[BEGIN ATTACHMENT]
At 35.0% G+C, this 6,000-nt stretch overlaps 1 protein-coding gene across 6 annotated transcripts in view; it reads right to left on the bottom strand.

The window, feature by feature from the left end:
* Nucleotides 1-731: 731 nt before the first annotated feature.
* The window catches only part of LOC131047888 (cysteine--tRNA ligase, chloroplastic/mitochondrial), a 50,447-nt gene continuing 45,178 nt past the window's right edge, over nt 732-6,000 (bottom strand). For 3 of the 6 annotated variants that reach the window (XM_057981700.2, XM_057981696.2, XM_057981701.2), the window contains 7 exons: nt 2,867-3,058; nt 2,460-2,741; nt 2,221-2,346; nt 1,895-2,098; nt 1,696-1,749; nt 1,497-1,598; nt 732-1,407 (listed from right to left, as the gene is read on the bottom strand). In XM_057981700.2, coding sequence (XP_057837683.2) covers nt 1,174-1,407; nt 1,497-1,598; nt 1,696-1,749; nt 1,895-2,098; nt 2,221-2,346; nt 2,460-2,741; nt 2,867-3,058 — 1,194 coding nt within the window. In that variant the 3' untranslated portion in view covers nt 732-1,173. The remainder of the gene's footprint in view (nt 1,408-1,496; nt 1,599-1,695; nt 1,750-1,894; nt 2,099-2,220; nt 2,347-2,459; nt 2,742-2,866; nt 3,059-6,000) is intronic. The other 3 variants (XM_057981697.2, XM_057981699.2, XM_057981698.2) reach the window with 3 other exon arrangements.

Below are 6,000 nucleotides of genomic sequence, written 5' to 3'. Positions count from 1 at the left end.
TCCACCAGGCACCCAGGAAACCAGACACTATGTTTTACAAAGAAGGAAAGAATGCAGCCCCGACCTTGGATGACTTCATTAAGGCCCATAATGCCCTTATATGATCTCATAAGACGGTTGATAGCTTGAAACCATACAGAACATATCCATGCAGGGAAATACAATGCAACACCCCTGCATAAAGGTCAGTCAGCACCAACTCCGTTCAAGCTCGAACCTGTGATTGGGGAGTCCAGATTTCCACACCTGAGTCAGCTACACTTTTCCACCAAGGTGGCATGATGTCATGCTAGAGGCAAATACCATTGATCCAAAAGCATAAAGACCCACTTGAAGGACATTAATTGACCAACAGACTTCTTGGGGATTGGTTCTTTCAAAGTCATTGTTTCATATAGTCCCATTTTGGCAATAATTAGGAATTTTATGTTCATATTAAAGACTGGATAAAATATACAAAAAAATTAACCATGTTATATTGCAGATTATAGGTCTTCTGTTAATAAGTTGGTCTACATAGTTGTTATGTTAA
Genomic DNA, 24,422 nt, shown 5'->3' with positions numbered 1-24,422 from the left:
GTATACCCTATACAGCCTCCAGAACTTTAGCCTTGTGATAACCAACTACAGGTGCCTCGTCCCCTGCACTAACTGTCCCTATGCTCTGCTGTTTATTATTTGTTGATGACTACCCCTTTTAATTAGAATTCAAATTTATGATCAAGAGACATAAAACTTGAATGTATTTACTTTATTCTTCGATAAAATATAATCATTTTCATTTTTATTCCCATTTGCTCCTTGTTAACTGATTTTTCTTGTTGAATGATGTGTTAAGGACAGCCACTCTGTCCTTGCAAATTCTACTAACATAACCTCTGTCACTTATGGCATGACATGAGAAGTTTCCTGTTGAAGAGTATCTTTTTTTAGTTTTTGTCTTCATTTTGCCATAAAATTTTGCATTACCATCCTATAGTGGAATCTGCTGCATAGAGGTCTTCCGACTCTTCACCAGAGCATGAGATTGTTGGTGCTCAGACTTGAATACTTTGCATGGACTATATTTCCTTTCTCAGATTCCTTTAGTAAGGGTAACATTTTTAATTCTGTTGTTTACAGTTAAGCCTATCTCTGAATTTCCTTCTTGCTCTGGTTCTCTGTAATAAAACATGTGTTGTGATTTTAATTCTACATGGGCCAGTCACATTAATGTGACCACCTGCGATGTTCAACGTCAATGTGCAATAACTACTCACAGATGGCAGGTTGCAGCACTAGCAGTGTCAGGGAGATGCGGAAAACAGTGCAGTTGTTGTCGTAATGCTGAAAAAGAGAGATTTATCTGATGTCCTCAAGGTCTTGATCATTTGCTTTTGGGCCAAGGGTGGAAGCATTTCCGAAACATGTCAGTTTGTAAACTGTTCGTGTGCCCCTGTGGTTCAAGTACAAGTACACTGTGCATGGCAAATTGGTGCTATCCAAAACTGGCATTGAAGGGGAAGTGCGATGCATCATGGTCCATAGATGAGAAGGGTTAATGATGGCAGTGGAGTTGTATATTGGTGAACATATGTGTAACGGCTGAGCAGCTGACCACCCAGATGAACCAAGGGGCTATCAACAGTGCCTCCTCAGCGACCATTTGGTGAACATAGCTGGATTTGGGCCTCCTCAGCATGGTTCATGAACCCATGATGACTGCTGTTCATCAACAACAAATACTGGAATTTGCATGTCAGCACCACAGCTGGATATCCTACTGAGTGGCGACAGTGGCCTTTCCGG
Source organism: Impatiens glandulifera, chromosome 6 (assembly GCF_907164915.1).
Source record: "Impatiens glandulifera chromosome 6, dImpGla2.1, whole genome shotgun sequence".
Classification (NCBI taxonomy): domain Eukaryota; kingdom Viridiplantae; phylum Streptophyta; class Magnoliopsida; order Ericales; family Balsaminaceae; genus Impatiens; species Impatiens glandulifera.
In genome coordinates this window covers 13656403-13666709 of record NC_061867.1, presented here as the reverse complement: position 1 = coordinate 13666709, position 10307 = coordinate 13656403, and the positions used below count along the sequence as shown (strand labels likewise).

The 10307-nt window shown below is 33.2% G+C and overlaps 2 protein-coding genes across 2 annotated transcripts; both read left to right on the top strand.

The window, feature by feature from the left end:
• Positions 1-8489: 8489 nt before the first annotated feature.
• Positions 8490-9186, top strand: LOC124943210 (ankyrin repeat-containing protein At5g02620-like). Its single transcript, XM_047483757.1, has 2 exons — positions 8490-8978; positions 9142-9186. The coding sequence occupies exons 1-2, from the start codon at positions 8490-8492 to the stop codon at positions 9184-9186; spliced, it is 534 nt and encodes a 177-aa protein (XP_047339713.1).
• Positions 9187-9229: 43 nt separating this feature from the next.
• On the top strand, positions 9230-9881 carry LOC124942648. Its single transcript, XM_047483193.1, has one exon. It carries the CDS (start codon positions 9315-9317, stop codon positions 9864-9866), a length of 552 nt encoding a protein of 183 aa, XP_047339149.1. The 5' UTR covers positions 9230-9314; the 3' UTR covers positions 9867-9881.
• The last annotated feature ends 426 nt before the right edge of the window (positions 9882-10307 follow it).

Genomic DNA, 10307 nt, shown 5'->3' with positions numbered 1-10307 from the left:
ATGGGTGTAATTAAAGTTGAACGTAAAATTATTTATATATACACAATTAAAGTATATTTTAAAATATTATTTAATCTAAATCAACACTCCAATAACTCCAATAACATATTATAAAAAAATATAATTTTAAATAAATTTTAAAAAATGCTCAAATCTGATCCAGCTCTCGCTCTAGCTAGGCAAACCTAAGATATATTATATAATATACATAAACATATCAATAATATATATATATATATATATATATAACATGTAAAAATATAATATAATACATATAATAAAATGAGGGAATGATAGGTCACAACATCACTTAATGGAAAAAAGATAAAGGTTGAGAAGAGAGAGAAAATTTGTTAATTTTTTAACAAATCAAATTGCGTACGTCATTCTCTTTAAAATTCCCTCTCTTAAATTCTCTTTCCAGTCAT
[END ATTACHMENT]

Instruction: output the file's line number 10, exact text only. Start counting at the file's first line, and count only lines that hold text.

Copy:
Source record: "Impatiens glandulifera chromosome 6, dImpGla2.1, whole genome shotgun sequence".